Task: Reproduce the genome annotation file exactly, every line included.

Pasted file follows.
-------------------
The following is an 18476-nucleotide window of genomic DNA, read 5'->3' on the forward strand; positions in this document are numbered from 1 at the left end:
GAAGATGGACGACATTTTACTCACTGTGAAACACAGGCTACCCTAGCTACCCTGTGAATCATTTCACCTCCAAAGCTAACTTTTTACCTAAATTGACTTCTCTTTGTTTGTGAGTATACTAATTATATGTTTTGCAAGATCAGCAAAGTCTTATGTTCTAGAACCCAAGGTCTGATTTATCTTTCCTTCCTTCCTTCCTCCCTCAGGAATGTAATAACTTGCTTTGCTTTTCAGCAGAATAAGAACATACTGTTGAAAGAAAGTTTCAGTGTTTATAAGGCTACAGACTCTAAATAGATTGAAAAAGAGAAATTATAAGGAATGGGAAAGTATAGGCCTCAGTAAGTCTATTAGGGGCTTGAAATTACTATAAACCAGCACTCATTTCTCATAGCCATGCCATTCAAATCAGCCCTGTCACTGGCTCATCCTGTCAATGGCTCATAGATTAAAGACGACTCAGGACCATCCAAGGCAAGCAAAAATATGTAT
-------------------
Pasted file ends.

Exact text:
The following is an 18476-nucleotide window of genomic DNA, read 5'->3' on the forward strand; positions in this document are numbered from 1 at the left end:
GAAGATGGACGACATTTTACTCACTGTGAAACACAGGCTACCCTAGCTACCCTGTGAATCATTTCACCTCCAAAGCTAACTTTTTACCTAAATTGACTTCTCTTTGTTTGTGAGTATACTAATTATATGTTTTGCAAGATCAGCAAAGTCTTATGTTCTAGAACCCAAGGTCTGATTTATCTTTCCTTCCTTCCTTCCTCCCTCAGGAATGTAATAACTTGCTTTGCTTTTCAGCAGAATAAGAACATACTGTTGAAAGAAAGTTTCAGTGTTTATAAGGCTACAGACTCTAAATAGATTGAAAAAGAGAAATTATAAGGAATGGGAAAGTATAGGCCTCAGTAAGTCTATTAGGGGCTTGAAATTACTATAAACCAGCACTCATTTCTCATAGCCATGCCATTCAAATCAGCCCTGTCACTGGCTCATCCTGTCAATGGCTCATAGATTAAAGACGACTCAGGACCATCCAAGGCAAGCAAAAATATGTAT